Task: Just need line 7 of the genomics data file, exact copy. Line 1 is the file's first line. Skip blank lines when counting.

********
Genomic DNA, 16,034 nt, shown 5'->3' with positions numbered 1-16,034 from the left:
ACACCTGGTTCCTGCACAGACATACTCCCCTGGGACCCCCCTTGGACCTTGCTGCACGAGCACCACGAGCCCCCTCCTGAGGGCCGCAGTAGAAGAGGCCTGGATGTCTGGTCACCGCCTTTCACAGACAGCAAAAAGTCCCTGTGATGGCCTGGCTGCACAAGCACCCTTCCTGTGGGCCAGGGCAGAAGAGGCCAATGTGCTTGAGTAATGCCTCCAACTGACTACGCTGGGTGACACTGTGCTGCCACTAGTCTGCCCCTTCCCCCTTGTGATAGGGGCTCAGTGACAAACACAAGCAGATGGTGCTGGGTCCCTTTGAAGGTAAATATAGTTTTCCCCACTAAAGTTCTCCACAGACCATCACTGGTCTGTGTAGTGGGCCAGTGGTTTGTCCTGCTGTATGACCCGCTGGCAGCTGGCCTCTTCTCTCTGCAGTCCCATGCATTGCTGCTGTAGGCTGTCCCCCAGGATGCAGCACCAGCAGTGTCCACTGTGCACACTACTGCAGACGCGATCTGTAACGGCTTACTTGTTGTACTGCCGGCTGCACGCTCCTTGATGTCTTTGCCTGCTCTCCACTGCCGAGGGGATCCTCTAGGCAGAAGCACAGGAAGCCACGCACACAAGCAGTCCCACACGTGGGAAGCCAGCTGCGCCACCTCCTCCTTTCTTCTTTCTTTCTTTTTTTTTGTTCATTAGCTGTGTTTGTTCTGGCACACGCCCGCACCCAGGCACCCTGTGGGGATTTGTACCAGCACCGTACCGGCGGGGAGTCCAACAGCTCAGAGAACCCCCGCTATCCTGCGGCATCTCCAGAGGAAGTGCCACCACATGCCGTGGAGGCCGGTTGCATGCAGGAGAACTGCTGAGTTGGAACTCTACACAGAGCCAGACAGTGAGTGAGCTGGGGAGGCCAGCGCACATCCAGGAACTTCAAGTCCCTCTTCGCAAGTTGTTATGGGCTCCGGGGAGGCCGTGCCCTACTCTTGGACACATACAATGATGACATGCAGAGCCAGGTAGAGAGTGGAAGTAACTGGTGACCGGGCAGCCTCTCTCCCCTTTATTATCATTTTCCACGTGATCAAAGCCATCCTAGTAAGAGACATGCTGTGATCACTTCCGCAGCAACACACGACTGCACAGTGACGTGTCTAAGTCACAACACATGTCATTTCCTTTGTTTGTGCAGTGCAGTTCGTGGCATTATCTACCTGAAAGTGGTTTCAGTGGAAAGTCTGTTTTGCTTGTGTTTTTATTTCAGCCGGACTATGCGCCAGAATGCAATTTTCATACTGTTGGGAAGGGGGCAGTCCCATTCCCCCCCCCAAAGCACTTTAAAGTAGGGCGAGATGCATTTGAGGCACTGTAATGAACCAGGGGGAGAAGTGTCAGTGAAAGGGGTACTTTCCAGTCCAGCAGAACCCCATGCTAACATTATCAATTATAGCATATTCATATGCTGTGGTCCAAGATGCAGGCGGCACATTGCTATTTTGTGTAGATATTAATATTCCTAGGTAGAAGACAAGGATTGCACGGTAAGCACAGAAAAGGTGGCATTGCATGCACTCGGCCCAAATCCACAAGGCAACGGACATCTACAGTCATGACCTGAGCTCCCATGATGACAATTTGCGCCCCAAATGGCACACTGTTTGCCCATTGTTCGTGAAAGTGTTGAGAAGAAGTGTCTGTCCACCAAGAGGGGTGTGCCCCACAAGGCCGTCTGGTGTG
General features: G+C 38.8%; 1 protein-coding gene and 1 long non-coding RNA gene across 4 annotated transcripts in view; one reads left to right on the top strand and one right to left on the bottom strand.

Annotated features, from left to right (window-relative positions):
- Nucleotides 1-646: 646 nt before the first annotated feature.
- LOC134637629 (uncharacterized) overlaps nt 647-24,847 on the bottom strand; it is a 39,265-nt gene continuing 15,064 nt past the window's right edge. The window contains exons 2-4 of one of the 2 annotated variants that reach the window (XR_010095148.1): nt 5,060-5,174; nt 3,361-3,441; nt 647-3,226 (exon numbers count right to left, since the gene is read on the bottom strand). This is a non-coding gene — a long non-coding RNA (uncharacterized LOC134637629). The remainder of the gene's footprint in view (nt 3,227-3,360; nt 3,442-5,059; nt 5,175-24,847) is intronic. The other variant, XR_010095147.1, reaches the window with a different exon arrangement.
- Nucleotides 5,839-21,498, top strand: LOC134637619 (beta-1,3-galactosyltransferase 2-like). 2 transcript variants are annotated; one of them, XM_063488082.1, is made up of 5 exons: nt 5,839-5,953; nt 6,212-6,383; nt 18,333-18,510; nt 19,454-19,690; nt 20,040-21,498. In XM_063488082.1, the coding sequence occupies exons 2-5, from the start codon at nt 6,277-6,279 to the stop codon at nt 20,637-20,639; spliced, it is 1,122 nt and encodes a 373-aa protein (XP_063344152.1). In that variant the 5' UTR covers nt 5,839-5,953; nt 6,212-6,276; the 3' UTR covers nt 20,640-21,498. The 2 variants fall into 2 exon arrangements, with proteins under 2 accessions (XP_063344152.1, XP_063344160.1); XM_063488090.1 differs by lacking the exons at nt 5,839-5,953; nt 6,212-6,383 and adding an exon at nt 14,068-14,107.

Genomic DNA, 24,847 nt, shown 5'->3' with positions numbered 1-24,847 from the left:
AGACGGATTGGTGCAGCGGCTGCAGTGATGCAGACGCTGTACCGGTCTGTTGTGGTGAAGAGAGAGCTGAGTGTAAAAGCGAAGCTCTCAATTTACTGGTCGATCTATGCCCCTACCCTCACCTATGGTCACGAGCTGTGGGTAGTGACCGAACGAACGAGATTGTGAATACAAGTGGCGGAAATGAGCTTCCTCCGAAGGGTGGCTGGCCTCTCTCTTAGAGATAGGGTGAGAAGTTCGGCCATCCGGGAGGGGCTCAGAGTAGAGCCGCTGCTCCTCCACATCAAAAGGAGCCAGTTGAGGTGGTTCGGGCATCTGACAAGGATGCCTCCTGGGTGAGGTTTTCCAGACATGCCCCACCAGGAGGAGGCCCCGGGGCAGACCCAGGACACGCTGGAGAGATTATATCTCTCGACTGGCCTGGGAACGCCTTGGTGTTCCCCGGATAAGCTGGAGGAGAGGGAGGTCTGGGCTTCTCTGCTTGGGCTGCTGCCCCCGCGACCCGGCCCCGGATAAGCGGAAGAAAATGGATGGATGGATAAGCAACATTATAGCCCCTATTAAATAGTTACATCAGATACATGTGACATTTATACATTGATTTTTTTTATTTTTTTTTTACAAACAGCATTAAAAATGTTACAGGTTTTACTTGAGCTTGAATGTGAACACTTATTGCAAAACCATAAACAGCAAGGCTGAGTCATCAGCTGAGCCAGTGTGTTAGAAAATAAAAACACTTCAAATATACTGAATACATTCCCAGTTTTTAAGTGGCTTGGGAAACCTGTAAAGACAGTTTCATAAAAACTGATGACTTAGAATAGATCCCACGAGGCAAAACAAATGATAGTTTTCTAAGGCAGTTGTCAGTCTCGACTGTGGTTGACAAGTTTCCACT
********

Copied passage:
- Nucleotides 5,839-21,498, top strand: LOC134637619 (beta-1,3-galactosyltransferase 2-like). 2 transcript variants are annotated; one of them, XM_063488082.1, is made up of 5 exons: nt 5,839-5,953; nt 6,212-6,383; nt 18,333-18,510; nt 19,454-19,690; nt 20,040-21,498. In XM_063488082.1, the coding sequence occupies exons 2-5, from the start codon at nt 6,277-6,279 to the stop codon at nt 20,637-20,639; spliced, it is 1,122 nt and encodes a 373-aa protein (XP_063344152.1). In that variant the 5' UTR covers nt 5,839-5,953; nt 6,212-6,276; the 3' UTR covers nt 20,640-21,498. The 2 variants fall into 2 exon arrangements, with proteins under 2 accessions (XP_063344152.1, XP_063344160.1); XM_063488090.1 differs by lacking the exons at nt 5,839-5,953; nt 6,212-6,383 and adding an exon at nt 14,068-14,107.